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4 Future Trends in Medical Imaging that Will Change Healthcare

April 5, 2019 BY Tory Waldron

4 Future Trends in Medical Imaging that Will Change Healthcare

Medical imaging saves millions of lives each year, helping doctors to detect and diagnose a wide range of diseases, from cancer and appendicitis to stroke and heart disease. 

Because non-invasive early disease detection saves so many lives, scientific investment continues to increase. Let’s take a look at 2019’s biggest up-and-coming medical imaging technology trends:

 

1. Artificial Intelligence (AI)

Artificial intelligence in the medical imaging market is estimated to rise from $21.48 billion in 2018 to a projected value of $264.85 billion by 2026, according to Data Bridge Market Research’s April 2019 report. With hundreds of AI technology solutions being developed for the medical imaging market, these vendors will need to prove their ROI in a very competitive, and crowded, setting.

AI has the potential to revolutionize the medical imaging industry by sifting through mountains of scans quickly and offering providers and patients with life-changing insights into a variety of diseases, injuries, and conditions that may be hard to detect without the supplemental technology. Take these integrations, for example:

  • Google’s DeepMind: The AI technology from Google’s DeepMind can read 3D retinal OCT scans and diagnose 50 different ophthalmic conditions with 99% accuracy. Furthermore, it can not only automatically detect the features of eye diseases, but also prioritize patients most in need of urgent care by recommending whether they should be referred for treatment. This could drastically cut down on the delay between the scan and treatment, allowing patients with serious diseases to obtain sight-saving treatments in time.
  • iCAD’s “ProFound AI” solution: iCAD developed an AI-powered solution for digital breast tomosynthesis (DBT), which helps radiologists to view each tissue layer independently and thereby detect cancer earlier (by 8 percent). This reduces radiologists’ time spent reading breast scans by more than 50 percent on average.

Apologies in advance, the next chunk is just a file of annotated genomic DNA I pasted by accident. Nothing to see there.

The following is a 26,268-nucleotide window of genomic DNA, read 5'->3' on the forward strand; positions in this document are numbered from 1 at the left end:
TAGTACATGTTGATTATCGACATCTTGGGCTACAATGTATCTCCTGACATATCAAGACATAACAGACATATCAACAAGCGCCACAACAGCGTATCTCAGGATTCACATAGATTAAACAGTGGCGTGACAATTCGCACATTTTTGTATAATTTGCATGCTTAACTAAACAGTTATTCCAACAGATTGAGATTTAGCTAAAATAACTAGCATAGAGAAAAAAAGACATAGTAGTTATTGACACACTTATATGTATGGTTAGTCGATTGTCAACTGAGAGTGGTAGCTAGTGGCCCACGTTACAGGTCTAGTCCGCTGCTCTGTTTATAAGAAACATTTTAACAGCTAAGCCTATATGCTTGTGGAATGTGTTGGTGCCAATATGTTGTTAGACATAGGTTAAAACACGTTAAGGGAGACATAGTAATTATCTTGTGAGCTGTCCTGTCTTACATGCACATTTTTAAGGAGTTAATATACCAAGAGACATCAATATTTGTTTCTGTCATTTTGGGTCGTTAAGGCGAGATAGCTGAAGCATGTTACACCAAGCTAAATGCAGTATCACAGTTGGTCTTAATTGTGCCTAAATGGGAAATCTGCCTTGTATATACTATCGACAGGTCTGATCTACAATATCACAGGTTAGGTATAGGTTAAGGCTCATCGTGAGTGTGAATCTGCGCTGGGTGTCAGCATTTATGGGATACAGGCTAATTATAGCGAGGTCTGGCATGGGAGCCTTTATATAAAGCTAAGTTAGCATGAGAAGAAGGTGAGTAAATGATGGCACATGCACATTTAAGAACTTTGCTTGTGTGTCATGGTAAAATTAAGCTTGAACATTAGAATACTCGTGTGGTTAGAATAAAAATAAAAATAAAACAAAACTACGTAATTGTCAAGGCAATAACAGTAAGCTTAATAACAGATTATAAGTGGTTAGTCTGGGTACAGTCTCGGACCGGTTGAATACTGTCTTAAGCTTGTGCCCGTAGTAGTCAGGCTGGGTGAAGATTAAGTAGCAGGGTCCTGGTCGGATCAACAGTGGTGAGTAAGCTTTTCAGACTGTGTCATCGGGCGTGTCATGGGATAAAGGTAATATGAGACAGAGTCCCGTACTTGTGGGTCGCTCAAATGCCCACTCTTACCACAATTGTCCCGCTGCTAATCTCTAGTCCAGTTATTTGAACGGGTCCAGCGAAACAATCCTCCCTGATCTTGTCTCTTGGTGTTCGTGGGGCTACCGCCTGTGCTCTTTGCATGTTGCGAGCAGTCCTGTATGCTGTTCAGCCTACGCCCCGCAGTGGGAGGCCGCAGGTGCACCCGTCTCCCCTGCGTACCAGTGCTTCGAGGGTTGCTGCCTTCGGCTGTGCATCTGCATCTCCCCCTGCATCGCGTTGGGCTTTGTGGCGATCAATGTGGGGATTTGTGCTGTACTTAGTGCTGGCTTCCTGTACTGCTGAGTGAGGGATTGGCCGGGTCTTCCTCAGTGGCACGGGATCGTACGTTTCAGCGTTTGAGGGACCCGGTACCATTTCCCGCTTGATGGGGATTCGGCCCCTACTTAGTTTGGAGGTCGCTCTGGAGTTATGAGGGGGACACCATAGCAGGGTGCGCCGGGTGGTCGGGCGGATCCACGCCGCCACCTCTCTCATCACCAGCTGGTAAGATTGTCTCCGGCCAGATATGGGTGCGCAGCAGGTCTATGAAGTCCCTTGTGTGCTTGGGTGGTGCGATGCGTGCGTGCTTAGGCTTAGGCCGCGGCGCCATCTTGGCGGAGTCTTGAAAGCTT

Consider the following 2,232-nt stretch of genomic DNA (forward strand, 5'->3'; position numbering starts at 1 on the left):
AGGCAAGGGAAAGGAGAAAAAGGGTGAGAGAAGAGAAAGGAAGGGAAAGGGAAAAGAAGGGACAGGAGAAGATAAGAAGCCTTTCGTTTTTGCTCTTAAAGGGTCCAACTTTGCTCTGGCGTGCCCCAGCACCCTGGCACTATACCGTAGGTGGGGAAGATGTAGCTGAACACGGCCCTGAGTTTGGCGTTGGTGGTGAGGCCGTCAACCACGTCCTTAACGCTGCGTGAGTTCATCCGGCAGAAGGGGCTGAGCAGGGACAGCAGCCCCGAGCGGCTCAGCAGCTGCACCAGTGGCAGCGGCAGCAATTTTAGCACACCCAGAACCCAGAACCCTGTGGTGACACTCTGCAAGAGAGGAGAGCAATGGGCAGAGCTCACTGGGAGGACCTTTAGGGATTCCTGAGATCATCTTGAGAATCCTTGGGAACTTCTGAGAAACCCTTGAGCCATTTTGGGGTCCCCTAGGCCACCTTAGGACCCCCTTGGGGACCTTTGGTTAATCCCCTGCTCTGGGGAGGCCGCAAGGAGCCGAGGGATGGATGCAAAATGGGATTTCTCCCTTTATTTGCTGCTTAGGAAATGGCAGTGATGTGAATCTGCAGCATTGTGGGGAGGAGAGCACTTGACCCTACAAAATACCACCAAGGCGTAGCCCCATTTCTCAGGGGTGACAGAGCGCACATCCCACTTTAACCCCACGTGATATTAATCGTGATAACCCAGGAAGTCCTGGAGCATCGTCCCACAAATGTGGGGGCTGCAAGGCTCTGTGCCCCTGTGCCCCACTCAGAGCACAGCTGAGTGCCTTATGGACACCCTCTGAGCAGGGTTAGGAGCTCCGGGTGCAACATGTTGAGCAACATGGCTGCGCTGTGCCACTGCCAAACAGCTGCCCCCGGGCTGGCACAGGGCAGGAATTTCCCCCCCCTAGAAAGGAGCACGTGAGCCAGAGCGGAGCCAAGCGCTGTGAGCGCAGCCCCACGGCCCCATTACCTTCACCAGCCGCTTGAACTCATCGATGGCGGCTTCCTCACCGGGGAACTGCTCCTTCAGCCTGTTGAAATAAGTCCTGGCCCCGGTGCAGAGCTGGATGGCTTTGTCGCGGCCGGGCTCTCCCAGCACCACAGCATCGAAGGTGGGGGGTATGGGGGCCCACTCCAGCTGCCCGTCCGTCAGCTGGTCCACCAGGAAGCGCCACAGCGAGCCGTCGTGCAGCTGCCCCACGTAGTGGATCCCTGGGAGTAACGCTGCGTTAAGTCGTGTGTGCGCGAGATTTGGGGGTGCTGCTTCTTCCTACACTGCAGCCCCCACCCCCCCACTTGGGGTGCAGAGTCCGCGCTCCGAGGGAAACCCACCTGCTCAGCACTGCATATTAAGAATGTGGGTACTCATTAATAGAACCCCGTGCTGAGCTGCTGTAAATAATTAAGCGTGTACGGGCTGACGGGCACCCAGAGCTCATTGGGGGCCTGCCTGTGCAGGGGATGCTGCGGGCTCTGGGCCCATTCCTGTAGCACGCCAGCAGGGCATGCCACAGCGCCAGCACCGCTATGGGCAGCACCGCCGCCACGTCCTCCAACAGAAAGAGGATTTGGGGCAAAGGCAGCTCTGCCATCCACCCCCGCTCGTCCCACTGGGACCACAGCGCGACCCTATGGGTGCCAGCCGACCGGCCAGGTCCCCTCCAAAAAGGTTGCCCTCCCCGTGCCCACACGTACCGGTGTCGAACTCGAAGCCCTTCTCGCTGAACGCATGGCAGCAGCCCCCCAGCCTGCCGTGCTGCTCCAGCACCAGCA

• Siemens Healthineers & Intel: These two big-name companies are partnering together to explore how AI can improve cardiac MRI diagnostics. Currently, cardiologists need to manually segment multiple different parts of the heart in their imaging – which can be quite time consuming. Siemens and Intel’s AI-enabled instant segmentation technology enables specialists to safely see more patients each day with the time saved via the automatic segmentation.

 2. Virtual Reality & 3D Imaging

Right now, the world can’t get enough of virtual reality (VR). Oculus Rift virtual reality goggles are a best seller on Amazon and there are even virtual reality arcades popping up in shopping malls that allow customers to feel the sensation of being “virtually” chased by zombies.

VR and 3D imaging technologies are not only great for entertainment, but they also have important implications within the medical imaging industry. As amazing as MRIs and CT scans are, currently, their display in 2D requires physicians to use their imaginations to mentally stitch together a full picture of the 3D organ or body part. Now, new augmented reality technologies, like EchoPixel True 3D, have made it possible for radiologists or physicians to take slices of MRI pictures to create a 3D image that physicians can examine with 3D glasses, a VR headset, or even print using a 3D printer and special plastic.

3. Nuclear Imaging

With nuclear imaging, a patient is injected with or swallows radioactive materials called radiotracers or radiopharmaceuticals prior to a medical imaging scan like a position emission tomography (PET) and/or a single-photon emission computed tomography (SPECT). During the scan, the camera focuses on the area where the radioactive material concentrates, showing the doctor what kind of problem exists. These types of scans are particularly helpful when diagnosing thyroid disease, gall bladder disease, heart conditions, cancer, and Alzheimer’s disease. Currently, there are many exciting developments in this area; to name a few: